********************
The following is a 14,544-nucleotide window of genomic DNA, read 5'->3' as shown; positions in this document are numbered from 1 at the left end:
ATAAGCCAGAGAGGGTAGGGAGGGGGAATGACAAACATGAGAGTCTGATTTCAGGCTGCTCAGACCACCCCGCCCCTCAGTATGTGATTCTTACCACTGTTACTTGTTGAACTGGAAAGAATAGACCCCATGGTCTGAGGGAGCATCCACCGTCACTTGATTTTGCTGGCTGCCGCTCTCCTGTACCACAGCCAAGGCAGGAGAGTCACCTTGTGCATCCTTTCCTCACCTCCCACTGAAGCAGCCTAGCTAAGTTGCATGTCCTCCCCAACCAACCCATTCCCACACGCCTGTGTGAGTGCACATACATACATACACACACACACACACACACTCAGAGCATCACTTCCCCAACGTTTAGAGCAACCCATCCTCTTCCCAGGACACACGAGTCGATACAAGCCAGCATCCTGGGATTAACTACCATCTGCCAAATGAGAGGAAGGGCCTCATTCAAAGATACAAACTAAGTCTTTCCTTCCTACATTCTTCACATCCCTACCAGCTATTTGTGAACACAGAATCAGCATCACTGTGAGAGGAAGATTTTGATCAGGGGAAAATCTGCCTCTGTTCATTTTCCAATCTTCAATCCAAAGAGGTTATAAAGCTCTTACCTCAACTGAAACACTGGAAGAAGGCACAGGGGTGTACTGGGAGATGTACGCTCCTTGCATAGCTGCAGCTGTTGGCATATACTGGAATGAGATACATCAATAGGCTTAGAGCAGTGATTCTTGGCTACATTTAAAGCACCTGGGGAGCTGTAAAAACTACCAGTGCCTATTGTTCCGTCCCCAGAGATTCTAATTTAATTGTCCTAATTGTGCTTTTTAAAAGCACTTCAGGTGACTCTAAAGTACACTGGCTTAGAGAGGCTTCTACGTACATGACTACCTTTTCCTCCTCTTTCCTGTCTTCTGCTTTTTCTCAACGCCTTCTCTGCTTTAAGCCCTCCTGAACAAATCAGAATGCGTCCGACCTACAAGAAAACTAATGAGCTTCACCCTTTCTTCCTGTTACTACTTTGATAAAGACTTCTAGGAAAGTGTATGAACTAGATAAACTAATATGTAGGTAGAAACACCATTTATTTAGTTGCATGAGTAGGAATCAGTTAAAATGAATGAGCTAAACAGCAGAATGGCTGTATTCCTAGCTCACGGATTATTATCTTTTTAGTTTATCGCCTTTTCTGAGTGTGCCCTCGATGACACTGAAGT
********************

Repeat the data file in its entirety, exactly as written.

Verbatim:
The following is a 14,544-nucleotide window of genomic DNA, read 5'->3' as shown; positions in this document are numbered from 1 at the left end:
ATAAGCCAGAGAGGGTAGGGAGGGGGAATGACAAACATGAGAGTCTGATTTCAGGCTGCTCAGACCACCCCGCCCCTCAGTATGTGATTCTTACCACTGTTACTTGTTGAACTGGAAAGAATAGACCCCATGGTCTGAGGGAGCATCCACCGTCACTTGATTTTGCTGGCTGCCGCTCTCCTGTACCACAGCCAAGGCAGGAGAGTCACCTTGTGCATCCTTTCCTCACCTCCCACTGAAGCAGCCTAGCTAAGTTGCATGTCCTCCCCAACCAACCCATTCCCACACGCCTGTGTGAGTGCACATACATACATACACACACACACACACACACTCAGAGCATCACTTCCCCAACGTTTAGAGCAACCCATCCTCTTCCCAGGACACACGAGTCGATACAAGCCAGCATCCTGGGATTAACTACCATCTGCCAAATGAGAGGAAGGGCCTCATTCAAAGATACAAACTAAGTCTTTCCTTCCTACATTCTTCACATCCCTACCAGCTATTTGTGAACACAGAATCAGCATCACTGTGAGAGGAAGATTTTGATCAGGGGAAAATCTGCCTCTGTTCATTTTCCAATCTTCAATCCAAAGAGGTTATAAAGCTCTTACCTCAACTGAAACACTGGAAGAAGGCACAGGGGTGTACTGGGAGATGTACGCTCCTTGCATAGCTGCAGCTGTTGGCATATACTGGAATGAGATACATCAATAGGCTTAGAGCAGTGATTCTTGGCTACATTTAAAGCACCTGGGGAGCTGTAAAAACTACCAGTGCCTATTGTTCCGTCCCCAGAGATTCTAATTTAATTGTCCTAATTGTGCTTTTTAAAAGCACTTCAGGTGACTCTAAAGTACACTGGCTTAGAGAGGCTTCTACGTACATGACTACCTTTTCCTCCTCTTTCCTGTCTTCTGCTTTTTCTCAACGCCTTCTCTGCTTTAAGCCCTCCTGAACAAATCAGAATGCGTCCGACCTACAAGAAAACTAATGAGCTTCACCCTTTCTTCCTGTTACTACTTTGATAAAGACTTCTAGGAAAGTGTATGAACTAGATAAACTAATATGTAGGTAGAAACACCATTTATTTAGTTGCATGAGTAGGAATCAGTTAAAATGAATGAGCTAAACAGCAGAATGGCTGTATTCCTAGCTCACGGATTATTATCTTTTTAGTTTATCGCCTTTTCTGAGTGTGCCCTCGATGACACTGAAGT